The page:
Thursday, July 28, 2011

Adult Modeling

As a successful teacher for many years, I have observed that one of the elements that is a significant help in teaching children, but is often overlooked or missed, is the importance of role modeling.  Not the role modeling of other students, though good student role models are certainly important, but the role model of another adult in the class,
modeling the role of an effective student or learner.  As a band teacher for part of my teaching career, I have often had classes of up to 80 students in the same room, at the same time, - all holding noisemakers pointed at me.  Effectively managing that kind of classroom situation is doable, but certainly challenging.  At times, during my band-classes however, I have invited visitors to the band-room, not as observers (i.e. principals, teachers, or media), but as participants in the band-rehearsal.  They would bring their own instrument, and sit in with the students, playing and learning the music together with them.  These visitors have been friends, band-directors from other schools, former students, or community members with an interest and an aptitude in music. These times have always been helpful to the class.
     There is always a distinct difference in the attention of the students when an adult role-model such as this has been part of my band rehearsals.  Students seem to be much more self-conscious of their own behavior and playing habits.  The students watch the adult listen to my instructions, or follow my gestures, and respond by listening and following more effectively themselves.  I've never instructed these visitors to do anything special, but as adults, they listen, respond and react much differently than a group of normal teenagers.  Seeing another adult model appropriate behavior in this way has always had a positive ripple effect in my band rehearsals.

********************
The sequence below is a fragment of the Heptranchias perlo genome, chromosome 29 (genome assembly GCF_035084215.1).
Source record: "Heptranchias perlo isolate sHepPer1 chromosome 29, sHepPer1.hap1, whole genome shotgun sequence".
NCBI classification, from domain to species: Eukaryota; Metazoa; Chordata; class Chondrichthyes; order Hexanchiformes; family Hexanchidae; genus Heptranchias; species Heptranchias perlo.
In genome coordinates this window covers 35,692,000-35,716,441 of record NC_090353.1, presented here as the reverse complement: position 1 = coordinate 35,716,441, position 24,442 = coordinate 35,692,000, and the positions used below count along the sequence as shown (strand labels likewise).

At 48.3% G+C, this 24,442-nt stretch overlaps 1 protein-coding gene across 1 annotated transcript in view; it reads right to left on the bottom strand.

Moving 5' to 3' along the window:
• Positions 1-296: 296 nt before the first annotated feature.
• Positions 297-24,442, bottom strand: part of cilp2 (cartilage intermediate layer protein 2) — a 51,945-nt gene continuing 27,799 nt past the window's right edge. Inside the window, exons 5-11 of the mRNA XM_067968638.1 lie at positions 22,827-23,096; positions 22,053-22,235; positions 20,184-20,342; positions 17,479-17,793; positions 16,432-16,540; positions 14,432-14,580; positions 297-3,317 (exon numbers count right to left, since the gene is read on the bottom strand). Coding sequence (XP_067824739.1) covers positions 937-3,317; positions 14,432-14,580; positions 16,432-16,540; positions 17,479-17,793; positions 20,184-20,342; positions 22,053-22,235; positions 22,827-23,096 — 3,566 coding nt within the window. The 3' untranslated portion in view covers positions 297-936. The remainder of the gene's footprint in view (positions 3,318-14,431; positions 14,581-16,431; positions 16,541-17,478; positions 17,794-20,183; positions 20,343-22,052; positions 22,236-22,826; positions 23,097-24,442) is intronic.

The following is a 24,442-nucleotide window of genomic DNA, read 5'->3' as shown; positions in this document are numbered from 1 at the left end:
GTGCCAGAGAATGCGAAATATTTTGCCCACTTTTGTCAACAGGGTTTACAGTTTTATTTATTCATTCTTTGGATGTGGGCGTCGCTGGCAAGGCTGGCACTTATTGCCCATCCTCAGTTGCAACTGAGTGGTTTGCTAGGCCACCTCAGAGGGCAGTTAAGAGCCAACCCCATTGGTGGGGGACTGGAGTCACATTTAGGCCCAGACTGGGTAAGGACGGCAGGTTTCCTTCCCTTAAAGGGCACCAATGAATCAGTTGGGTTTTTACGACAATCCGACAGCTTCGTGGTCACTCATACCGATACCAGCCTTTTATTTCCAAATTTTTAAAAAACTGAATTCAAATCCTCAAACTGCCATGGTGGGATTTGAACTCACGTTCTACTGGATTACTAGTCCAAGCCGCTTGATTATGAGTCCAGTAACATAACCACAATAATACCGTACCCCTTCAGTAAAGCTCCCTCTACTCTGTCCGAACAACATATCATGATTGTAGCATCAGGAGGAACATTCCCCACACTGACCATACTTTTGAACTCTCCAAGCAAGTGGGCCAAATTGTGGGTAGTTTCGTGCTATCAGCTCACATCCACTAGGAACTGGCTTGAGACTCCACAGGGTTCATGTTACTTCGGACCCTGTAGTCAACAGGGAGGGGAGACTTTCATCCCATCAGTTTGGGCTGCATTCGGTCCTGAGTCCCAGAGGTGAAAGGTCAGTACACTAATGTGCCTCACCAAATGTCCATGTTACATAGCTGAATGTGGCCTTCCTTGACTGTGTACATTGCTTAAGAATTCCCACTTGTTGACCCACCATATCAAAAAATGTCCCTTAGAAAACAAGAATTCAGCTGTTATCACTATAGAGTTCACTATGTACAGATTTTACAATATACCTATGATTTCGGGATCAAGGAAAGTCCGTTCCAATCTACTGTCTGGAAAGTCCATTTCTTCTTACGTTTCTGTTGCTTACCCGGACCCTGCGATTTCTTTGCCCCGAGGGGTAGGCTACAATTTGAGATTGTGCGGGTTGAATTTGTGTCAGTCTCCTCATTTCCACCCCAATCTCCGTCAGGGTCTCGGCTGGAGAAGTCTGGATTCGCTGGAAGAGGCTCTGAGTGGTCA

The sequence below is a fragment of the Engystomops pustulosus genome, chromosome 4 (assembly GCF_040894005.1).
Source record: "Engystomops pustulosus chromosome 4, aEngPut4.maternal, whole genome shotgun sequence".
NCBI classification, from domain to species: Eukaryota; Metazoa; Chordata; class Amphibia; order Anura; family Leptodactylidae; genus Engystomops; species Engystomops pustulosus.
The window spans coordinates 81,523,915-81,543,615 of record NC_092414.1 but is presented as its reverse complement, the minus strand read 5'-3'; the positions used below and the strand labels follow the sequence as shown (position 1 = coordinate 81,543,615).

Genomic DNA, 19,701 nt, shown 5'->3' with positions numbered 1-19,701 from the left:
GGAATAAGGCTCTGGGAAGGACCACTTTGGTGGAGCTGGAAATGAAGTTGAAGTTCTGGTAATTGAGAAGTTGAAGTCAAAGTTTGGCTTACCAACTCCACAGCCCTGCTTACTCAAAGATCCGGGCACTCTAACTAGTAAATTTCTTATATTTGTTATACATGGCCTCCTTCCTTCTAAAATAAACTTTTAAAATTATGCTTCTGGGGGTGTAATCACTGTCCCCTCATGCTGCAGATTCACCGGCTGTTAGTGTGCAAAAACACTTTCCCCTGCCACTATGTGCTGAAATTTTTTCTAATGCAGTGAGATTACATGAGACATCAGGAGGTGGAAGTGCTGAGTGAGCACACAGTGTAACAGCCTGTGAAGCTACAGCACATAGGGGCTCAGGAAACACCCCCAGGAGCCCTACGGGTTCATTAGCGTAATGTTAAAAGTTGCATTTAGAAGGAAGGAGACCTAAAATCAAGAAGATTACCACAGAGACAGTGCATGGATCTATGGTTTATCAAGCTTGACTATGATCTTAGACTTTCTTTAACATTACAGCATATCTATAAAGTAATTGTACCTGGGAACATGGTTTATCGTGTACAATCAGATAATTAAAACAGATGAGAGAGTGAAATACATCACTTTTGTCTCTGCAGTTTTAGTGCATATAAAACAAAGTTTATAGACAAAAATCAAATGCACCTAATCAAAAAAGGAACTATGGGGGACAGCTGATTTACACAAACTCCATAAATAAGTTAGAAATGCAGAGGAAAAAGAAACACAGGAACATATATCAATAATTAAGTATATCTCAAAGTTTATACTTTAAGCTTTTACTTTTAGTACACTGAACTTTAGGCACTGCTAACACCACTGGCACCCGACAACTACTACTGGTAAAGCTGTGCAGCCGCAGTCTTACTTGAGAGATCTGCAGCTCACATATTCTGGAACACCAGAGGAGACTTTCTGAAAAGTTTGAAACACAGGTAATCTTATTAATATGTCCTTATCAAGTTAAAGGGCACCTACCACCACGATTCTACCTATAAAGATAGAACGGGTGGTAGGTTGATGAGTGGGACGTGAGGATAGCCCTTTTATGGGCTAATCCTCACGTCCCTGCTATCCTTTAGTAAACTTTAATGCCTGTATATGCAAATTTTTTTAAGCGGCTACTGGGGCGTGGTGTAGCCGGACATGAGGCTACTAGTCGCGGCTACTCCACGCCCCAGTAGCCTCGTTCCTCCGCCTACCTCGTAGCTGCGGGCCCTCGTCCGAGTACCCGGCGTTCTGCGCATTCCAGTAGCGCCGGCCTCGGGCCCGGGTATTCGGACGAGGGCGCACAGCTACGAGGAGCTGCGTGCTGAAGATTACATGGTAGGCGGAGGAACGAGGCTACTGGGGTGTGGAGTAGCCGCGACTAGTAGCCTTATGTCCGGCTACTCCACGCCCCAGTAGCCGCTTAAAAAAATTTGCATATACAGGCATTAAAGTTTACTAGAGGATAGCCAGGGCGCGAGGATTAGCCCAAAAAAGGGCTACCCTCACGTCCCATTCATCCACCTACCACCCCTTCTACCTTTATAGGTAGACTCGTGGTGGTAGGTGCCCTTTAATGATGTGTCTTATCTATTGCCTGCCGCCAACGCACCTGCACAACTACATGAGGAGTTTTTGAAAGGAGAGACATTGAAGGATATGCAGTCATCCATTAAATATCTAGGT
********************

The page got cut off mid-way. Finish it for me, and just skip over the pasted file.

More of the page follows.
In my teaching of younger children, I have frequently been able to have an aide assist me in the instruction time of those classes.  In these cases, it was the role of the aide to model the desired learning characteristics that I wanted the students to exhibit.  Often, if the aide, (or as came to be the case, parent, or classroom teachers) who were participating in the instruction, saw that something was unclear, or needed further instruction, they would ask appropriate questions from a students standpoint to rectify the situation.  This adult modeling has always been an important part of the effective student learning in my classes, and one that as I mentioned, is often overlooked.  I believe it is one of the missed opportunities for schools and educators to help students help themselves.  We all understand that peer pressure is a significant factor in students behavior.  It is also significant in their learning experience, and when all students are ever exposed to is other children, most of whom have not developed good learning qualities yet,  the experience can often be detrimental.  In classrooms where the student to adult (teacher) ratio is 30 to 1, (40 to 1 in some schools), is it any wonder that students "act so immature" (as teachers have often complained.)  They are only modeling what they see.  If their home situation is such that there is not a great deal of parental or adult support provided, the problem is magnified.
Ron Zell

(c) 2011 by Eduarts4us. All rights reserved.

No comments: